In the first volume of his memoirs Quite A Good Time To Be Born (1935 – 1975), English novelist and academic David Lodge gives an interesting account of his two years of National Service as an army clerk:
“The one component of the clerk’s training that might have been useful to me was learning to touch type properly, but there was so little time devoted to it (the whole course was only four weeks long) that we struggled to reach the very modest word-per-minute rate required, and rather than risk failing the final test I reverted to my own two finger method, and continued to use it for the rest of my army service, and indeed my life.”
Lodge first developed his “two finger method” of typing when he was in his second year as a sixth-form student (1951-52) just prior to leaving school to begin his tertiary education at University College London:
“By now I definitely harboured ambitions to be a writer. For a combined Christmas and birthday present I requested and received a portable typewriter, an expensive gift, to which I think my aunt Eileen contributed. It was an Oliver, a British make perhaps hoping to be associated or confused with the more famous firm of Olivetti. It served me well for many years.”
An example of the portable typewriter Lodge is likely to have owned.
(“Oliver” typewriters were named after the company’s founder, the Rev. Thomas Oliver.)
“It astounds me now, as I move words, phrases and sentences around on a computer screen, and effortlessly undo, revise, cut, paste, and insert footnotes, before pressing a key that instantly produces pages of pristine typescript, that I typed this monster of a thesis (760 quarto¹ pages, approximately 180,000 words) myself on my Oliver portable. I did so to save money, for the cost of having it typed professionally would have made a large hole in my getting married savings, but it was a formidable task.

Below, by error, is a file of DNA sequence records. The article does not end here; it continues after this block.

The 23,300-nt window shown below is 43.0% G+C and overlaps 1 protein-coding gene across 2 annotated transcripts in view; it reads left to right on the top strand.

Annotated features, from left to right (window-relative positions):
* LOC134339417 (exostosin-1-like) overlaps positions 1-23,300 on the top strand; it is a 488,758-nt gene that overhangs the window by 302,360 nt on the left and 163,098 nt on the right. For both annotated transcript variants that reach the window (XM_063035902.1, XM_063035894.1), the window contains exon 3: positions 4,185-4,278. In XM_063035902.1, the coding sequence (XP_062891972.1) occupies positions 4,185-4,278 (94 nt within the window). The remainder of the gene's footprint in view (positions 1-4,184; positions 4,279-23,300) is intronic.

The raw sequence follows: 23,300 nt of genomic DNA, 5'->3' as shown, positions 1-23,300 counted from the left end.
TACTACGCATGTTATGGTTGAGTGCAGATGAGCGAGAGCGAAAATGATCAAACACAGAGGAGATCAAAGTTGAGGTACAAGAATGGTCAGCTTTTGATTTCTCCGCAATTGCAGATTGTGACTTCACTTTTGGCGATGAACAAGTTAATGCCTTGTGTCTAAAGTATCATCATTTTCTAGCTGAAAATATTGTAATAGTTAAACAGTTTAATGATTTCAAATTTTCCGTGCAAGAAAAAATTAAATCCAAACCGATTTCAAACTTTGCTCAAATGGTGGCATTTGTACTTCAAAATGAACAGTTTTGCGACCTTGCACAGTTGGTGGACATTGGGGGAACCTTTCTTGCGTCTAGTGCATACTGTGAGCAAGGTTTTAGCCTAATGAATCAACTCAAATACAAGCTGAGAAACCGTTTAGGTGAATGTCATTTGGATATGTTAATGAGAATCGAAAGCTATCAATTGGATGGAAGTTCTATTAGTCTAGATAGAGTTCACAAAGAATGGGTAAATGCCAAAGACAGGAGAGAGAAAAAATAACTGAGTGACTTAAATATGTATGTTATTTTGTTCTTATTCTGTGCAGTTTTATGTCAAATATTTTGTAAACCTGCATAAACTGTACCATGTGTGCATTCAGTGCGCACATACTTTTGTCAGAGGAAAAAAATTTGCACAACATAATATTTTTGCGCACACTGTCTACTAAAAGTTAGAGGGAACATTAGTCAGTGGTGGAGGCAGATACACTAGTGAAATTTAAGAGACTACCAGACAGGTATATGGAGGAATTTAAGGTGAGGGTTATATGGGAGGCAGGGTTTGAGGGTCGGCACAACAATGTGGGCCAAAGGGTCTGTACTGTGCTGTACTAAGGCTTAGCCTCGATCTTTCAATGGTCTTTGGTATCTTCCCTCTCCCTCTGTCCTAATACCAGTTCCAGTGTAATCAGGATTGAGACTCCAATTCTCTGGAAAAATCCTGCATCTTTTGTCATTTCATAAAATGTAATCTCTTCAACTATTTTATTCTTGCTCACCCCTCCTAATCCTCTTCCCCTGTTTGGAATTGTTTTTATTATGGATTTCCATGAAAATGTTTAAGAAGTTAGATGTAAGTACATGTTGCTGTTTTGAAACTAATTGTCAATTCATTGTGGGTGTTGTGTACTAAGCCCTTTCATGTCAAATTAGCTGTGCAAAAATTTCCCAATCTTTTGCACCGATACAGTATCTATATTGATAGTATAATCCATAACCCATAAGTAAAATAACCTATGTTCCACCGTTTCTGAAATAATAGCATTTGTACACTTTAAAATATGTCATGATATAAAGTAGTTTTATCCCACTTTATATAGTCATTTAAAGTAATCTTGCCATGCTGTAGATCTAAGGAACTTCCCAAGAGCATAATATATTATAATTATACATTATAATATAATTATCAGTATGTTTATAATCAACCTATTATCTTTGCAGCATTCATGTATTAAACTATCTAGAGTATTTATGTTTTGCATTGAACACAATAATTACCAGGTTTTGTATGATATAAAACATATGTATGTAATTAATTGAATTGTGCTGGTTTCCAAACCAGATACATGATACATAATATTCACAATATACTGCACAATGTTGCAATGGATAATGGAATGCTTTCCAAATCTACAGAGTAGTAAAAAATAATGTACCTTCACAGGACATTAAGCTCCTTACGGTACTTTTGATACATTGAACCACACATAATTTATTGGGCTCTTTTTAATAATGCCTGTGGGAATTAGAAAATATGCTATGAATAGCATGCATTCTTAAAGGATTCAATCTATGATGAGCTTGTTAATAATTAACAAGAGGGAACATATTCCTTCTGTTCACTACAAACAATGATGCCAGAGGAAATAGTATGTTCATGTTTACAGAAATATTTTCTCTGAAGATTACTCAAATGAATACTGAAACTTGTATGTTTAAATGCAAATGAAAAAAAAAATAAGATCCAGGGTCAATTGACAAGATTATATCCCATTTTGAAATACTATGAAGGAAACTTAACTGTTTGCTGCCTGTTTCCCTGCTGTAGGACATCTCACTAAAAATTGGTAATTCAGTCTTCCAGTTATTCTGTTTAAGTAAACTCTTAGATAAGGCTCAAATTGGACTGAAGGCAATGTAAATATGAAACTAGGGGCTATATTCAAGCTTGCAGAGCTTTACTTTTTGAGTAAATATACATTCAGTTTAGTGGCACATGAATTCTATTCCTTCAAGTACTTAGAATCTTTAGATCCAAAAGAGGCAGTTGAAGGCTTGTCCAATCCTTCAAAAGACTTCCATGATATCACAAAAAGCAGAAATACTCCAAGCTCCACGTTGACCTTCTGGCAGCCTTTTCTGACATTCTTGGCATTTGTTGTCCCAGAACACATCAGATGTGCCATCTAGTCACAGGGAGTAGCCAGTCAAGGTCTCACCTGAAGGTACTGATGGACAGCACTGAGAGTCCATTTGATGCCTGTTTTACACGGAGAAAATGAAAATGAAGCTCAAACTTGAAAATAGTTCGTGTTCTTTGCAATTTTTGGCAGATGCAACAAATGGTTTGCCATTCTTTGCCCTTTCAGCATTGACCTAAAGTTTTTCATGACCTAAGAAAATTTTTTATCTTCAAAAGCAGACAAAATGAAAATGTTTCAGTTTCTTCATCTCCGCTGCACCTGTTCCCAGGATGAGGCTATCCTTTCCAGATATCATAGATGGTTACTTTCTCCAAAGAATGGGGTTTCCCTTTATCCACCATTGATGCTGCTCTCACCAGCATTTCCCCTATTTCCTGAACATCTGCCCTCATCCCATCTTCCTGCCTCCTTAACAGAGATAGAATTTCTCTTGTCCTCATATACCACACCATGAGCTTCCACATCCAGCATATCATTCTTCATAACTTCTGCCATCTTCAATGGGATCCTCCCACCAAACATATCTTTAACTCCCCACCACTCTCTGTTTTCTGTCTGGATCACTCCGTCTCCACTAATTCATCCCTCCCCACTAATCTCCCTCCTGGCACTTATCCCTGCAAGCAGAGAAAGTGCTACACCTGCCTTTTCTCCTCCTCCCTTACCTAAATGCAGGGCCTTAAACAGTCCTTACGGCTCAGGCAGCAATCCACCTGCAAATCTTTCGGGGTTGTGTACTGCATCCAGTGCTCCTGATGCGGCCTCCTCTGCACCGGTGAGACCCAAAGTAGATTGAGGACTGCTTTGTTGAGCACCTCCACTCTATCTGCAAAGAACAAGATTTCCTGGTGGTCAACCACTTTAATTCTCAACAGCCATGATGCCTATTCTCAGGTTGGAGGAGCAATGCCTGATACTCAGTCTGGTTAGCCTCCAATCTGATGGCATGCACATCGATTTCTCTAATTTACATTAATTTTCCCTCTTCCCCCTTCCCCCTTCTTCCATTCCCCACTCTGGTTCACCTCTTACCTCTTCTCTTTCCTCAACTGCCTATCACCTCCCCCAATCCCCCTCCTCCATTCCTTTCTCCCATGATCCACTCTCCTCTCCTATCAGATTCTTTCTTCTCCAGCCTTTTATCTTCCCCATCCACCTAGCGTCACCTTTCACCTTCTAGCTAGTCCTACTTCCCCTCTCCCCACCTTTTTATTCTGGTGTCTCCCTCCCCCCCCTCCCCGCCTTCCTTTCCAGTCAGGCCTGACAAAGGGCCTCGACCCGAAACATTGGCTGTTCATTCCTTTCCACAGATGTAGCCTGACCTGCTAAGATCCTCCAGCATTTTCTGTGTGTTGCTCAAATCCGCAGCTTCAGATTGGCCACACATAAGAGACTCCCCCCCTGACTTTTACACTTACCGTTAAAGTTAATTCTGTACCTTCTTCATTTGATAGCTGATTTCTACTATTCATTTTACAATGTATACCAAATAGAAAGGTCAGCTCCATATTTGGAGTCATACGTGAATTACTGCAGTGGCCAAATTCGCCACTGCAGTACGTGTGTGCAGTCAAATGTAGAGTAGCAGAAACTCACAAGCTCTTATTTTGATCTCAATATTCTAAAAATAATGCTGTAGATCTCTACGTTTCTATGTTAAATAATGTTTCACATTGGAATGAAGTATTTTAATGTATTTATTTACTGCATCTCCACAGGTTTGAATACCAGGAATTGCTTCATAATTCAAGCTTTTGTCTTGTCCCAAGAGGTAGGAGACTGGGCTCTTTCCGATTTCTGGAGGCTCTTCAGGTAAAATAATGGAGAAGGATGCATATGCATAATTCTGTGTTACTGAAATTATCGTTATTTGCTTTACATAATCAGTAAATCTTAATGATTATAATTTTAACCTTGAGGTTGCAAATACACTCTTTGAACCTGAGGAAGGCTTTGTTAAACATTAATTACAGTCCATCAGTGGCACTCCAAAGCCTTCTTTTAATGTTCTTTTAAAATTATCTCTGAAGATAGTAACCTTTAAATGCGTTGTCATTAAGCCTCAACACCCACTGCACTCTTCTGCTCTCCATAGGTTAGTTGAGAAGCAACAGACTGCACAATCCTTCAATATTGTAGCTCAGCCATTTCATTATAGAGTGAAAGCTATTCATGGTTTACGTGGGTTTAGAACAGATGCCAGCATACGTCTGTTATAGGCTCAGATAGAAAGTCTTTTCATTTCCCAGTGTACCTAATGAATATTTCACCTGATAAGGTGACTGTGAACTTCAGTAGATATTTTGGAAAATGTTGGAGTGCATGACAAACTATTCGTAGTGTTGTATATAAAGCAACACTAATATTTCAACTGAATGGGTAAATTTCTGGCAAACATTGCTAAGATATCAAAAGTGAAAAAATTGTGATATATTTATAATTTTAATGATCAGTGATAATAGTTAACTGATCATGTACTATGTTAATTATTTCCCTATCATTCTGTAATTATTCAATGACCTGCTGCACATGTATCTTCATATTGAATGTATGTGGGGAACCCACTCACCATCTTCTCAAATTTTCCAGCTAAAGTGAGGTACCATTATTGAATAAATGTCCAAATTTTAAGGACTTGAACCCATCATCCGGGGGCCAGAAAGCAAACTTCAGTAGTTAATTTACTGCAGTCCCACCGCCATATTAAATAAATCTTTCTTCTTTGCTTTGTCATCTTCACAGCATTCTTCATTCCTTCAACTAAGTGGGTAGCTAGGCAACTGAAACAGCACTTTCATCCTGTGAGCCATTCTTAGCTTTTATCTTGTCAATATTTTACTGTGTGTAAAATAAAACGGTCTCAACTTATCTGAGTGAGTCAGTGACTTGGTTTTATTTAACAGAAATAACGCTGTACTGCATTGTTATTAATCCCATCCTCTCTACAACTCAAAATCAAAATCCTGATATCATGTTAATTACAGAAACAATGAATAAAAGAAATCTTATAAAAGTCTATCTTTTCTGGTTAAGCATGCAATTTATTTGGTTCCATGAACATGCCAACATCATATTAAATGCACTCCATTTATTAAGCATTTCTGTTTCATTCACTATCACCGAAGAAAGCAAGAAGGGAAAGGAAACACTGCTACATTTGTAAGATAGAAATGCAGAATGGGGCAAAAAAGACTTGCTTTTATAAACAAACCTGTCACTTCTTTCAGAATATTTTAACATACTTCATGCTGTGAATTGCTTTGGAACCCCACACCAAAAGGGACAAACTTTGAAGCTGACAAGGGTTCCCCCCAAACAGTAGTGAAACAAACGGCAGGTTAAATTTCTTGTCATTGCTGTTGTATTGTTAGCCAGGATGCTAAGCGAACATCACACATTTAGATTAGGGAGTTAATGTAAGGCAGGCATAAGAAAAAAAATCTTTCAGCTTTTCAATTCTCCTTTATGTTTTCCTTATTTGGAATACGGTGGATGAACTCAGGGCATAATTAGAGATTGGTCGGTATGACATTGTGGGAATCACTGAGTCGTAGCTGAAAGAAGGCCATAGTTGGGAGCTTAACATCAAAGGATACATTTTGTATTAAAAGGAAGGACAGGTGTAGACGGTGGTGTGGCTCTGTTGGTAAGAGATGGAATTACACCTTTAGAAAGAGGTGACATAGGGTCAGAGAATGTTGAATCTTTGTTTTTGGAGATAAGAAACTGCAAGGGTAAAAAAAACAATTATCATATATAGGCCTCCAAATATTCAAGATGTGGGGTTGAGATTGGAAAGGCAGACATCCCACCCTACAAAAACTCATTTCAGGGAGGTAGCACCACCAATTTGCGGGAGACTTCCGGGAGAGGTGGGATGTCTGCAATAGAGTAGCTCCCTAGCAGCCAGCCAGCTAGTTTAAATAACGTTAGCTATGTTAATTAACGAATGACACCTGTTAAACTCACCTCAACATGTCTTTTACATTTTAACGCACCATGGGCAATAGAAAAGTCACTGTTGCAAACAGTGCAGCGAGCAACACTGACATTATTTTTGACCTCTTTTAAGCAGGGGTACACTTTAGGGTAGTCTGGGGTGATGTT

Four copies of the finished work were needed: one for the University of London, which would be deposited in the Senate House Library, one for UCL and its library, one for myself, and a spare copy for lending to interested friends and sending hopefully to publishers.”
So four sheets of carbon paper had to be inserted into the Oliver’s roller and the keys had to be struck with enough force to ensure that the fourth sheet received a legible impression. — and at a slow tempo, for I could not type quickly without making mistakes.”
By 1984, David had “two-fingered” his Oliver portable into oblivion and had (possibly) moved onto an electric typewriter/word processor. Anyone able to identify the make and model? …
Here’s Lodge describing Malcolm Bradbury’s two typewriter method of typing …
“… [Satirical] Revue is an essentially collaborative genre and Malcolm was an enthusiastic collaborator throughout his life. He claimed that he and a young American friend at Indiana University used to write short stories together sitting on opposite sides of a table, typing energetically until one of them said ‘BLOCKED!’ upon which they would change places and continue the other’s work – an anecdote which itself has the makings of a revue sketch.”
Malcolm Bradbury was David’s friend and colleague at Birmingham University in the ’60s.
¹ Quarto: A British Imperial (pre-metric) paper size of 8 by 10 inches (203.2 x 254.0 mm).